To our souls and to the Creator of our souls. If our focus is on satisfying the needs of those, I have a feeling our healthy values and practices will look drastically different. Your “why” of becoming healthier will change. For example, wanting to eat better for the sake of having more energy to help out with the youth ministry at your church, is a much better “why” then being able to hashtag #cleaneating on your Instagram bio ya know?
I say all this to really challenge you to think about your reason for pursuing health. Is it for praise and acceptance or because you want to live a longer, better life and be a good steward of the body God has given you? Asking myself those questions has completely changed my life and if this obsession with health resonates with you, I really think it could change yours too.
I used to choose the gym over going out with friends and eating a “safe” meal before I went to lunch with my family, so I didn’t accidently blow my calorie-goal for that day. I missed out on a lot in high-school and college in the pursuit of being the fit girl and I sacrificed deep connections with others and memories I will never get back. All for what? Being 5 pounds lighter or having abs? Things that mean nothing really in the big picture of our eternity. Getting out of that mindset once you’re in it, although possible to do, is so hard to get out of. So I write this really as a word of caution out of compassion for fellow people-pleasing, perfectionists like myself. To challenge your “why” for health and to take a step back when you feel the urge to fall into the next “healthiest” trend. Does it align with your values and beliefs?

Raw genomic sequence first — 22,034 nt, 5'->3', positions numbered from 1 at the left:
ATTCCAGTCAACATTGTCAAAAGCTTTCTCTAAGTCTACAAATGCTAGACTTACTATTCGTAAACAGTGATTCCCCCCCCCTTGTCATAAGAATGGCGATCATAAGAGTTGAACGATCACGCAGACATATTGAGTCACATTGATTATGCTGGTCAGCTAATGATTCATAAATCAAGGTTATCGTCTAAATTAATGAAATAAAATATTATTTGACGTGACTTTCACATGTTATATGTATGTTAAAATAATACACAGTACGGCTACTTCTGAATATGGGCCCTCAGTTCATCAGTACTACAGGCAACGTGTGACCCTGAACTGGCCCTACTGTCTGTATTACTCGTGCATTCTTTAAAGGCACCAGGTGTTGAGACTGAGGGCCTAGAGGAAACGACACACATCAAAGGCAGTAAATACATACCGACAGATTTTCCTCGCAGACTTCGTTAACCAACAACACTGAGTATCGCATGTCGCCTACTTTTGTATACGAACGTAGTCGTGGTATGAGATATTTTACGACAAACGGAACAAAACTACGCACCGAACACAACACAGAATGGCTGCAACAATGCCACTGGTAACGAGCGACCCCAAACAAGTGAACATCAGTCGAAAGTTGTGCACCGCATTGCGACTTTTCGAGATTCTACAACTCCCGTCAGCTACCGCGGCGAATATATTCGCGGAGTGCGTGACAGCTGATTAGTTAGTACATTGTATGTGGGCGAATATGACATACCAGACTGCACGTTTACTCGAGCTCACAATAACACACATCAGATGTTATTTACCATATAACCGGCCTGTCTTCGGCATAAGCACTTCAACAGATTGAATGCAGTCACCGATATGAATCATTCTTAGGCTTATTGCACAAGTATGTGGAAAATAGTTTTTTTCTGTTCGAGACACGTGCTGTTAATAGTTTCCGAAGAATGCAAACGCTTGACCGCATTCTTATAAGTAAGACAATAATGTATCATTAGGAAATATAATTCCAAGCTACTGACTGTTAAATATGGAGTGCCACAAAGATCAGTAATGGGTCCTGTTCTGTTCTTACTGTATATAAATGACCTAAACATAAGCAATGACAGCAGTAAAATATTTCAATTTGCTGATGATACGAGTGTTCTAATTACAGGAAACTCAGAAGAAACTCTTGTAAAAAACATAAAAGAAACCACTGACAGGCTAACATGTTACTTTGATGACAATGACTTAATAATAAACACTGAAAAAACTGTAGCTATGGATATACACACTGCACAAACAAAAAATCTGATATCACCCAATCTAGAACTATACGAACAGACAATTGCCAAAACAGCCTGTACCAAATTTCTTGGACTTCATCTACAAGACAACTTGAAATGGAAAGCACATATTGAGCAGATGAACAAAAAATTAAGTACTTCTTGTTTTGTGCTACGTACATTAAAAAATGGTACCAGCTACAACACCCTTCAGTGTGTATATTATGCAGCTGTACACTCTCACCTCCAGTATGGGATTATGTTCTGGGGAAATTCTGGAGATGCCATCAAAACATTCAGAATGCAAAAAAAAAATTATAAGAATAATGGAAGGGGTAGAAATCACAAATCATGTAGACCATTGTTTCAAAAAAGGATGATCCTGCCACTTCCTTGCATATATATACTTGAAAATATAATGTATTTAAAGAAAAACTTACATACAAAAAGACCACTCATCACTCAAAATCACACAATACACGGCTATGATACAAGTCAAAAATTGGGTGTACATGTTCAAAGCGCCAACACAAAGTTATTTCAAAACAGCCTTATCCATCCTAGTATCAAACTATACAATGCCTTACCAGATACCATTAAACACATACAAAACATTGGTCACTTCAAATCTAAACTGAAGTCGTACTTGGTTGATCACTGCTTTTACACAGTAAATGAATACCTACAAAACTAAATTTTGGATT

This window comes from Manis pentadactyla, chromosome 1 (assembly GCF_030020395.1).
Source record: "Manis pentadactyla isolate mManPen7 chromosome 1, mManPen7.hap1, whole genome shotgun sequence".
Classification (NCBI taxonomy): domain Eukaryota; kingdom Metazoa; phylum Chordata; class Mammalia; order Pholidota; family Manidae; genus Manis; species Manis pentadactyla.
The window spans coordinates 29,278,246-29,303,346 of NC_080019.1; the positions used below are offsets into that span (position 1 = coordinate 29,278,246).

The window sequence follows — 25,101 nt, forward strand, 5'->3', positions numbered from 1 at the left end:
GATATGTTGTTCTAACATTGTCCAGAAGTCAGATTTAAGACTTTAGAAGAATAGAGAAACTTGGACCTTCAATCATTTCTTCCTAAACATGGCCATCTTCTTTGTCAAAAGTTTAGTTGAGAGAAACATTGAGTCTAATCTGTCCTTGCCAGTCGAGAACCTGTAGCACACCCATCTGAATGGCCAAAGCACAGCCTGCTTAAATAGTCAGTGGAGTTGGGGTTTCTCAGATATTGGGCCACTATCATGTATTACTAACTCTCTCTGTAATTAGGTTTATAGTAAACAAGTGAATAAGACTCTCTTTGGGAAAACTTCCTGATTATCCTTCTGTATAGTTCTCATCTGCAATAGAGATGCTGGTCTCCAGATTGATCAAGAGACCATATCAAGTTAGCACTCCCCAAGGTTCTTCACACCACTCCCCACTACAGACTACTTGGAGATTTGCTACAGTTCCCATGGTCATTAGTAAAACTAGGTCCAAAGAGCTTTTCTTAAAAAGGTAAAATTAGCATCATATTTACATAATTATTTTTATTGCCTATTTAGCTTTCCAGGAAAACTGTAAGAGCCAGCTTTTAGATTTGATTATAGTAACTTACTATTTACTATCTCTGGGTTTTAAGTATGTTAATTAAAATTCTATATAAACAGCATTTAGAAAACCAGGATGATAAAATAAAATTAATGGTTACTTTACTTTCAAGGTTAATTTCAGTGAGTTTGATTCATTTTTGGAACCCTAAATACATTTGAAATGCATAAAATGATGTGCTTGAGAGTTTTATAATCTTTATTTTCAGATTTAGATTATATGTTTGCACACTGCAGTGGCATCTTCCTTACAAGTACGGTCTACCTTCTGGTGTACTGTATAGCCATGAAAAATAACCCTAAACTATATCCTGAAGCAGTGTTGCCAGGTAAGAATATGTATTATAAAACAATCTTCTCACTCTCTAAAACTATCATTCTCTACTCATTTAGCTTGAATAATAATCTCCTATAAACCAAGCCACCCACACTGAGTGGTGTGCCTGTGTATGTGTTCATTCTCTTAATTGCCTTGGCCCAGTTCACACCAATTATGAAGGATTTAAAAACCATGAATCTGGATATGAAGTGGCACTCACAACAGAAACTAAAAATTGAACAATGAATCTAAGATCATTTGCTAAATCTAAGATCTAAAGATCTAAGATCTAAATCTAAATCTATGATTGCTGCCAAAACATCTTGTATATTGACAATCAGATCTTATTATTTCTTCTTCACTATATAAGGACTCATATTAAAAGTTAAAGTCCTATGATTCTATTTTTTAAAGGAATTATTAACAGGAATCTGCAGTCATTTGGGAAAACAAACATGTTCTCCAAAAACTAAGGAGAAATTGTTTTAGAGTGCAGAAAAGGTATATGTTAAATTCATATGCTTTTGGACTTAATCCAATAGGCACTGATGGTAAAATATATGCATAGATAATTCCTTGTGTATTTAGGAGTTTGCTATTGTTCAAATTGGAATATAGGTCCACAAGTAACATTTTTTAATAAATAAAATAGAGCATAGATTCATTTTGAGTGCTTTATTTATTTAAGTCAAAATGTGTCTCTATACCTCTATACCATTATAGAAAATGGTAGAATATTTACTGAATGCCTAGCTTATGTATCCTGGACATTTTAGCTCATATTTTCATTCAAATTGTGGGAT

If obsession with health and exercise is something you struggle with, your health routine is something you feel like you can’t go a day without missing, or you don’t really know your identity apart from the healthy guy/girl- I ask that you please consider reaching out for help. Either to a family member, mentor, counselor, even online. If you think that could be you, I have a wonderful online resources for what an unhealthy obsession with health might look like at the end of this article!
If nothing else, I am always just an email, direct message, or a comment away if you have questions. Hope this resonated with someone today. Peace and love peeps!